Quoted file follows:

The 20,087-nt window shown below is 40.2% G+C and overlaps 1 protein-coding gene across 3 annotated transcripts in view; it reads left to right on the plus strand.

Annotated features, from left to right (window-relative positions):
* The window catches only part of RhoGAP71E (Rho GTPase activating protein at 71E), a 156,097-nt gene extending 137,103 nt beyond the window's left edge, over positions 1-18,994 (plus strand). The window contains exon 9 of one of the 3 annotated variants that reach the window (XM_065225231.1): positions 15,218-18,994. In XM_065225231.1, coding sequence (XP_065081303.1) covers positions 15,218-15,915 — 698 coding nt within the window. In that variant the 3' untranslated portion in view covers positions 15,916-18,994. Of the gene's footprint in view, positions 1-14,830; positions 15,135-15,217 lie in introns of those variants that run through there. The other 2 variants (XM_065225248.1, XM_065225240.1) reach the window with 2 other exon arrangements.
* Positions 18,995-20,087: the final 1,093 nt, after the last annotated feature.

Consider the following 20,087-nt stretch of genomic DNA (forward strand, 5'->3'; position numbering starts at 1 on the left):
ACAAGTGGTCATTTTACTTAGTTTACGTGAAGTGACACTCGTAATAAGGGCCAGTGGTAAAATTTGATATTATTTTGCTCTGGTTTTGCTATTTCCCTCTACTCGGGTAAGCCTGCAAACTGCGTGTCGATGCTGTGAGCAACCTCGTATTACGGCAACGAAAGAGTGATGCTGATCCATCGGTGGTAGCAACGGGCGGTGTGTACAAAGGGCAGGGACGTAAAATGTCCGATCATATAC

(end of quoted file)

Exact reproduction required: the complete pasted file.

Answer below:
The 20,087-nt window shown below is 40.2% G+C and overlaps 1 protein-coding gene across 3 annotated transcripts in view; it reads left to right on the plus strand.

Annotated features, from left to right (window-relative positions):
* The window catches only part of RhoGAP71E (Rho GTPase activating protein at 71E), a 156,097-nt gene extending 137,103 nt beyond the window's left edge, over positions 1-18,994 (plus strand). The window contains exon 9 of one of the 3 annotated variants that reach the window (XM_065225231.1): positions 15,218-18,994. In XM_065225231.1, coding sequence (XP_065081303.1) covers positions 15,218-15,915 — 698 coding nt within the window. In that variant the 3' untranslated portion in view covers positions 15,916-18,994. Of the gene's footprint in view, positions 1-14,830; positions 15,135-15,217 lie in introns of those variants that run through there. The other 2 variants (XM_065225248.1, XM_065225240.1) reach the window with 2 other exon arrangements.
* Positions 18,995-20,087: the final 1,093 nt, after the last annotated feature.

Consider the following 20,087-nt stretch of genomic DNA (forward strand, 5'->3'; position numbering starts at 1 on the left):
ACAAGTGGTCATTTTACTTAGTTTACGTGAAGTGACACTCGTAATAAGGGCCAGTGGTAAAATTTGATATTATTTTGCTCTGGTTTTGCTATTTCCCTCTACTCGGGTAAGCCTGCAAACTGCGTGTCGATGCTGTGAGCAACCTCGTATTACGGCAACGAAAGAGTGATGCTGATCCATCGGTGGTAGCAACGGGCGGTGTGTACAAAGGGCAGGGACGTAAAATGTCCGATCATATAC